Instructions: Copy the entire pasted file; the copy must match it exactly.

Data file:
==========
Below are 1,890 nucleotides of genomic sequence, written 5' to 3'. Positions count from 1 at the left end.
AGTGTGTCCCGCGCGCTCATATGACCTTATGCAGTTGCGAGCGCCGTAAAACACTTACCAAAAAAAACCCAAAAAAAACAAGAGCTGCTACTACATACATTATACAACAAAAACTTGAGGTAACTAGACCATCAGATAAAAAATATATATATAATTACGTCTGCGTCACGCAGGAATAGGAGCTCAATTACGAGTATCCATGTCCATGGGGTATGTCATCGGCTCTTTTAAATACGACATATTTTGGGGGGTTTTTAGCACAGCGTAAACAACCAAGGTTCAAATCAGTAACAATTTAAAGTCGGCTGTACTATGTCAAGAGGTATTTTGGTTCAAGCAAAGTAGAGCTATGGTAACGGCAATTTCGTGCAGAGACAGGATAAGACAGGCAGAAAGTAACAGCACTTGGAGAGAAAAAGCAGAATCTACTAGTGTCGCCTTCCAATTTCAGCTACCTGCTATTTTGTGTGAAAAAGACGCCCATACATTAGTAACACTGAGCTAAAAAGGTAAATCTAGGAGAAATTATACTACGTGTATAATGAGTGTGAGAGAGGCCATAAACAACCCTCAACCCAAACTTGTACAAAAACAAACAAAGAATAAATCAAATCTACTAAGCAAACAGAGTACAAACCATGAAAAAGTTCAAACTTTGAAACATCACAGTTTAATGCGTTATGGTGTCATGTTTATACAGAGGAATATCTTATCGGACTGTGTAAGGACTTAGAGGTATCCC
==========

Below are 1,890 nucleotides of genomic sequence, written 5' to 3'. Positions count from 1 at the left end.
AGTGTGTCCCGCGCGCTCATATGACCTTATGCAGTTGCGAGCGCCGTAAAACACTTACCAAAAAAAACCCAAAAAAAACAAGAGCTGCTACTACATACATTATACAACAAAAACTTGAGGTAACTAGACCATCAGATAAAAAATATATATATAATTACGTCTGCGTCACGCAGGAATAGGAGCTCAATTACGAGTATCCATGTCCATGGGGTATGTCATCGGCTCTTTTAAATACGACATATTTTGGGGGGTTTTTAGCACAGCGTAAACAACCAAGGTTCAAATCAGTAACAATTTAAAGTCGGCTGTACTATGTCAAGAGGTATTTTGGTTCAAGCAAAGTAGAGCTATGGTAACGGCAATTTCGTGCAGAGACAGGATAAGACAGGCAGAAAGTAACAGCACTTGGAGAGAAAAAGCAGAATCTACTAGTGTCGCCTTCCAATTTCAGCTACCTGCTATTTTGTGTGAAAAAGACGCCCATACATTAGTAACACTGAGCTAAAAAGGTAAATCTAGGAGAAATTATACTACGTGTATAATGAGTGTGAGAGAGGCCATAAACAACCCTCAACCCAAACTTGTACAAAAACAAACAAAGAATAAATCAAATCTACTAAGCAAACAGAGTACAAACCATGAAAAAGTTCAAACTTTGAAACATCACAGTTTAATGCGTTATGGTGTCATGTTTATACAGAGGAATATCTTATCGGACTGTGTAAGGACTTAGAGGTATCCC